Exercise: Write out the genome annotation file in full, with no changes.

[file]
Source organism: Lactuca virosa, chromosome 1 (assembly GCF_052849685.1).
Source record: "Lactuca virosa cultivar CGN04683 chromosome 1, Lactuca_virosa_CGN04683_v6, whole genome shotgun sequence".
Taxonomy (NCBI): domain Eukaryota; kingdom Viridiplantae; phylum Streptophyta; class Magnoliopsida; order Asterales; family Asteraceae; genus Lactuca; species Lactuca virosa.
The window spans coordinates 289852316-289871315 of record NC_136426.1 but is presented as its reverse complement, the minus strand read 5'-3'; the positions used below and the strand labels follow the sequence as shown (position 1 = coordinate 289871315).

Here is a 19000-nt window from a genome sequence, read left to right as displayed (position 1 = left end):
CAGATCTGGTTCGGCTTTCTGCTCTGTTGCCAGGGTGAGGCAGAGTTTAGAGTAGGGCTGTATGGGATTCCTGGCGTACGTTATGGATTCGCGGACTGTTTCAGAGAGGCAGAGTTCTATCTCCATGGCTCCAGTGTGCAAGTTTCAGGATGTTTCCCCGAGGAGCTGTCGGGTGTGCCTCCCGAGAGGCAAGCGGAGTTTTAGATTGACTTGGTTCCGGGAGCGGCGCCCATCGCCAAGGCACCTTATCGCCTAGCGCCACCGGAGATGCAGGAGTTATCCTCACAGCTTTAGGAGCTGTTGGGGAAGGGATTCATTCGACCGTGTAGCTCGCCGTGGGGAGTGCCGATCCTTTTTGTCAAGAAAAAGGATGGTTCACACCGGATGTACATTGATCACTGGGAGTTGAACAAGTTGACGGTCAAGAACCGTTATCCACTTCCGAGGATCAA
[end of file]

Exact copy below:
Source organism: Lactuca virosa, chromosome 1 (assembly GCF_052849685.1).
Source record: "Lactuca virosa cultivar CGN04683 chromosome 1, Lactuca_virosa_CGN04683_v6, whole genome shotgun sequence".
Taxonomy (NCBI): domain Eukaryota; kingdom Viridiplantae; phylum Streptophyta; class Magnoliopsida; order Asterales; family Asteraceae; genus Lactuca; species Lactuca virosa.
The window spans coordinates 289852316-289871315 of record NC_136426.1 but is presented as its reverse complement, the minus strand read 5'-3'; the positions used below and the strand labels follow the sequence as shown (position 1 = coordinate 289871315).

Here is a 19000-nt window from a genome sequence, read left to right as displayed (position 1 = left end):
CAGATCTGGTTCGGCTTTCTGCTCTGTTGCCAGGGTGAGGCAGAGTTTAGAGTAGGGCTGTATGGGATTCCTGGCGTACGTTATGGATTCGCGGACTGTTTCAGAGAGGCAGAGTTCTATCTCCATGGCTCCAGTGTGCAAGTTTCAGGATGTTTCCCCGAGGAGCTGTCGGGTGTGCCTCCCGAGAGGCAAGCGGAGTTTTAGATTGACTTGGTTCCGGGAGCGGCGCCCATCGCCAAGGCACCTTATCGCCTAGCGCCACCGGAGATGCAGGAGTTATCCTCACAGCTTTAGGAGCTGTTGGGGAAGGGATTCATTCGACCGTGTAGCTCGCCGTGGGGAGTGCCGATCCTTTTTGTCAAGAAAAAGGATGGTTCACACCGGATGTACATTGATCACTGGGAGTTGAACAAGTTGACGGTCAAGAACCGTTATCCACTTCCGAGGATCAA